|"Mingling" (CC BY-NC-SA 2.0) by Alaska Library Association|
However, a colleague recently showed me an online meeting platform called Sococo that offers a way forward for online conferences. Sococo is aimed at the corporate market but the concept can certainly be developed for academic purposes, either by them or a completely different organisation. Have a look at the video below to get an idea of how this works. Basically you can design a virtual office with a lobby, group rooms, large meeting room and so on. The plan shows where each participant is and you can move to different rooms to talk with someone or have a small meeting. Or everyone can gather in the main hall for a large meeting or lecture. Everyone in a room can then have video and audio contact with everyone else as well as being able to screenshare and chat as in all other web meeting platforms. The difference is that you can invite someone to meet you in the lobby or in a smaller room for more informal contact, or even in a hall or lobby. You can even knock on the door to a room and ask to join the discussion in there.
I particularly like the simple interface with the participants represented simply by coloured dots and names. When you are in a room you can see everyone via their web cameras but the office plan shows you where everyone else is at the moment. The step from the most popular web meeting tools to this one is therefore very small and is therefore more appealing than using a virtual world solution where you first need to create an avatar and then work out how to navigate. I don't think Sococo is designed for large conferences but it would be interesting to try it with smaller gatherings. We could also offer virtual city tours using GoPro cameras. The conference dinner will be hard to accomplish but maybe you could create a number of web meeting group rooms, divide up the participants into random groups and ask them all to have their own dinners in front of them.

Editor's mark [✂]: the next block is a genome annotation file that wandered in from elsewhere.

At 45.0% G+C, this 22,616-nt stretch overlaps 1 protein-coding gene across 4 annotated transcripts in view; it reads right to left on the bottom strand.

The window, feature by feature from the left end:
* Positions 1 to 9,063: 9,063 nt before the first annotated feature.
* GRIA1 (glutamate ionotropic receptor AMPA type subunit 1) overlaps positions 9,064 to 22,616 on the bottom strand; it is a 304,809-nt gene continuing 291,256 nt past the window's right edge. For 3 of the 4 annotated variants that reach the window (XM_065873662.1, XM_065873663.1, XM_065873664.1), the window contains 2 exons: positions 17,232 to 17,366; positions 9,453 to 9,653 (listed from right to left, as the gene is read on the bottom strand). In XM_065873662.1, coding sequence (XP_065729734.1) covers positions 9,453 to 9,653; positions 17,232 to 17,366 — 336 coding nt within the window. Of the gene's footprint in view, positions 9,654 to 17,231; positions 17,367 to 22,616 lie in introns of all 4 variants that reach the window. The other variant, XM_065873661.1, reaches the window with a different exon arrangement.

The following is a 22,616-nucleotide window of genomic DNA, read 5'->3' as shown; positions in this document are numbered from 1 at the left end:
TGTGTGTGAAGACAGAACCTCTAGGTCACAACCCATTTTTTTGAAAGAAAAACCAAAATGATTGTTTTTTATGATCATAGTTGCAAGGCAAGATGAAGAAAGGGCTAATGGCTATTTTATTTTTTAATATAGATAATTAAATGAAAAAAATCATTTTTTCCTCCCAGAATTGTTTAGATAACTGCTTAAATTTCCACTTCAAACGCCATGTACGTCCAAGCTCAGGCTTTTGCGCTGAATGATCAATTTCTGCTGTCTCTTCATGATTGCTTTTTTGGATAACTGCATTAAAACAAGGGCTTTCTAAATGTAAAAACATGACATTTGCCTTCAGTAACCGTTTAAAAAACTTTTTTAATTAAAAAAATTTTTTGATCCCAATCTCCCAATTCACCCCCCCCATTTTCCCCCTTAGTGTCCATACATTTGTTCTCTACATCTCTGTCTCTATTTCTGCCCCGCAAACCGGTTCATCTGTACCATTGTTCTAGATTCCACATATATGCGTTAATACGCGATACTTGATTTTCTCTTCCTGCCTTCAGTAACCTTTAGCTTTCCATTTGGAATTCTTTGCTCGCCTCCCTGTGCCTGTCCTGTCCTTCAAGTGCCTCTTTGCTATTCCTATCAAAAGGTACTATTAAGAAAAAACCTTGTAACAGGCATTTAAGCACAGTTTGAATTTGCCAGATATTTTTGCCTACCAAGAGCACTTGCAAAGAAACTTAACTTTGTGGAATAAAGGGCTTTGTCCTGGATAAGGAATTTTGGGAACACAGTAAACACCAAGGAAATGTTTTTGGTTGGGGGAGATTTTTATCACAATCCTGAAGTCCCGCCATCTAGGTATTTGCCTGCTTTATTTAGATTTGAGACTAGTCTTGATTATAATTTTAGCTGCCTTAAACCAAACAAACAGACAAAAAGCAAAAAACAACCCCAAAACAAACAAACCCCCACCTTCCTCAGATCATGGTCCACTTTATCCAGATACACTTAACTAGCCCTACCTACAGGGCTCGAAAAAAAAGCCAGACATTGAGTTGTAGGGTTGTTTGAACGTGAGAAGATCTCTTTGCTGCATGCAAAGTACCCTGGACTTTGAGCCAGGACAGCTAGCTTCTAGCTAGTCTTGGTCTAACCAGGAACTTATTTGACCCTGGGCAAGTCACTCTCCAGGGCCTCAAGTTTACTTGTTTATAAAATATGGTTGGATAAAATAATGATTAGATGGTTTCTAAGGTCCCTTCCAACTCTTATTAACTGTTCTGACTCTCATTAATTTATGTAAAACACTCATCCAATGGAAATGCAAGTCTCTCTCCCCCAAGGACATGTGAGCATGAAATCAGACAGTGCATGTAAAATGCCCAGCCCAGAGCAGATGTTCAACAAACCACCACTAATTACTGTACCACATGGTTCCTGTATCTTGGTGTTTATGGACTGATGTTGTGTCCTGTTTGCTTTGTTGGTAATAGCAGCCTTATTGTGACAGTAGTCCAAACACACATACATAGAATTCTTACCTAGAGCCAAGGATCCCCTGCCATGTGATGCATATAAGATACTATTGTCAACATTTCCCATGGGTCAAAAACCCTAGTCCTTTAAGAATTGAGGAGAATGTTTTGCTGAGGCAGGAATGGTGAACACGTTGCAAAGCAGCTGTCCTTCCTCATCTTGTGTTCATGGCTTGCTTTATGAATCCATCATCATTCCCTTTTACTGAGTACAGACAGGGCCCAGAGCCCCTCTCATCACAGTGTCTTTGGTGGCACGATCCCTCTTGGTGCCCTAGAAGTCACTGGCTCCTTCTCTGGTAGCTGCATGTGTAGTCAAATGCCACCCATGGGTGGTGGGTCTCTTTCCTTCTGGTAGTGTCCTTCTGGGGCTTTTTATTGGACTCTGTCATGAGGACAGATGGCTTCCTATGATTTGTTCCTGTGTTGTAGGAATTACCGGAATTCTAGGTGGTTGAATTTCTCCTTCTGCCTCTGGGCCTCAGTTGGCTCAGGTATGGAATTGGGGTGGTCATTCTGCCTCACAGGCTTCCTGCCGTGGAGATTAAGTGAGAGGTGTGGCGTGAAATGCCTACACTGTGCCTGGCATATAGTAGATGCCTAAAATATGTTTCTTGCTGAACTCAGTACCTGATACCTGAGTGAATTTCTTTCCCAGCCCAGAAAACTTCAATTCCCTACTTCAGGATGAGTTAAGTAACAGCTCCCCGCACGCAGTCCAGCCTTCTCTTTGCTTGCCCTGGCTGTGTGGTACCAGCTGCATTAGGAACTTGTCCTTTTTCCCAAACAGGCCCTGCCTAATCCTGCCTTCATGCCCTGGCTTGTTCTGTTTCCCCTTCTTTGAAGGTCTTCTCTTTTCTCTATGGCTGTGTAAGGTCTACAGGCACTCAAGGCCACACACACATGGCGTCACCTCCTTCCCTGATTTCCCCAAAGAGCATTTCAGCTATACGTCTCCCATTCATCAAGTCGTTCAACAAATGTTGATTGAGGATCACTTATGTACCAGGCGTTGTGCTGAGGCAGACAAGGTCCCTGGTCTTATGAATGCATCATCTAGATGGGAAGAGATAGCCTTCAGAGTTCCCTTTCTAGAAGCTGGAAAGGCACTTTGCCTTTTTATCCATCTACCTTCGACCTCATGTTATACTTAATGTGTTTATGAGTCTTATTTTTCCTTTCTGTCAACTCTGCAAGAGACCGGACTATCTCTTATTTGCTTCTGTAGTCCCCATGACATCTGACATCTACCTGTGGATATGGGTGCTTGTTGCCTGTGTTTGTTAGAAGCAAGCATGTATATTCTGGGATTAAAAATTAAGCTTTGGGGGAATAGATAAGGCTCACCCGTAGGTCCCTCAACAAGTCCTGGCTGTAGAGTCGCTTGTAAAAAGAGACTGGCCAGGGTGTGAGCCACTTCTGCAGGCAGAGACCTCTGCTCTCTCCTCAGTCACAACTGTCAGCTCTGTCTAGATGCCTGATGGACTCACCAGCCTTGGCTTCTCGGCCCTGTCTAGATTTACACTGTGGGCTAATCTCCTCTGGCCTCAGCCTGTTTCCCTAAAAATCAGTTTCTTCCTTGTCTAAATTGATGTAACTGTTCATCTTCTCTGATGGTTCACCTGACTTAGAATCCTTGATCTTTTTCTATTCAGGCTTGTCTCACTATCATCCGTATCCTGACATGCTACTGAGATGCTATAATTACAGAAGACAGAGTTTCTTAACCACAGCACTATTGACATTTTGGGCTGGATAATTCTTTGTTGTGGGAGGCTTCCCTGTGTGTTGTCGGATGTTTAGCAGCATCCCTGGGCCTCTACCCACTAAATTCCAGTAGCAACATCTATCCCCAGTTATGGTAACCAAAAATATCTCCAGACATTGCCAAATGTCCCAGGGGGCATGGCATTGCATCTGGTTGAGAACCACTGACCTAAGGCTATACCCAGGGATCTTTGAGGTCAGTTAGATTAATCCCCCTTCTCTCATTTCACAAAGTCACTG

Creating a sense of space and interaction is a vital factor as we develop more engaging online meeting environments. I don't think we can fully replicate the advantages of face-to-face on-site meetings but if those become less acceptable this is the only way forward.